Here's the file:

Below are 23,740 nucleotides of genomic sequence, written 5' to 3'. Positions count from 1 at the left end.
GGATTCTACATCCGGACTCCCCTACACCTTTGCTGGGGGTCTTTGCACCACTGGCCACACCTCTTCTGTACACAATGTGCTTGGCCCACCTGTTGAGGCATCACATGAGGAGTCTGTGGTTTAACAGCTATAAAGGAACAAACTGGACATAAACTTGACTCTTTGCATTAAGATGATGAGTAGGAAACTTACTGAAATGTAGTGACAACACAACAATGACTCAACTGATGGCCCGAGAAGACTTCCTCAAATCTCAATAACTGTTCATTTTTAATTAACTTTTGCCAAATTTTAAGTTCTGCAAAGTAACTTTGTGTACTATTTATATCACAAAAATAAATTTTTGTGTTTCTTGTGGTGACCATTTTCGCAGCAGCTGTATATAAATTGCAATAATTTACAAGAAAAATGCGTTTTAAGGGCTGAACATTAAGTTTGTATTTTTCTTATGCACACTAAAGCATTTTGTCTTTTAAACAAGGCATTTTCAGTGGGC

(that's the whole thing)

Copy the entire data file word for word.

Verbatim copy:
Below are 23,740 nucleotides of genomic sequence, written 5' to 3'. Positions count from 1 at the left end.
GGATTCTACATCCGGACTCCCCTACACCTTTGCTGGGGGTCTTTGCACCACTGGCCACACCTCTTCTGTACACAATGTGCTTGGCCCACCTGTTGAGGCATCACATGAGGAGTCTGTGGTTTAACAGCTATAAAGGAACAAACTGGACATAAACTTGACTCTTTGCATTAAGATGATGAGTAGGAAACTTACTGAAATGTAGTGACAACACAACAATGACTCAACTGATGGCCCGAGAAGACTTCCTCAAATCTCAATAACTGTTCATTTTTAATTAACTTTTGCCAAATTTTAAGTTCTGCAAAGTAACTTTGTGTACTATTTATATCACAAAAATAAATTTTTGTGTTTCTTGTGGTGACCATTTTCGCAGCAGCTGTATATAAATTGCAATAATTTACAAGAAAAATGCGTTTTAAGGGCTGAACATTAAGTTTGTATTTTTCTTATGCACACTAAAGCATTTTGTCTTTTAAACAAGGCATTTTCAGTGGGC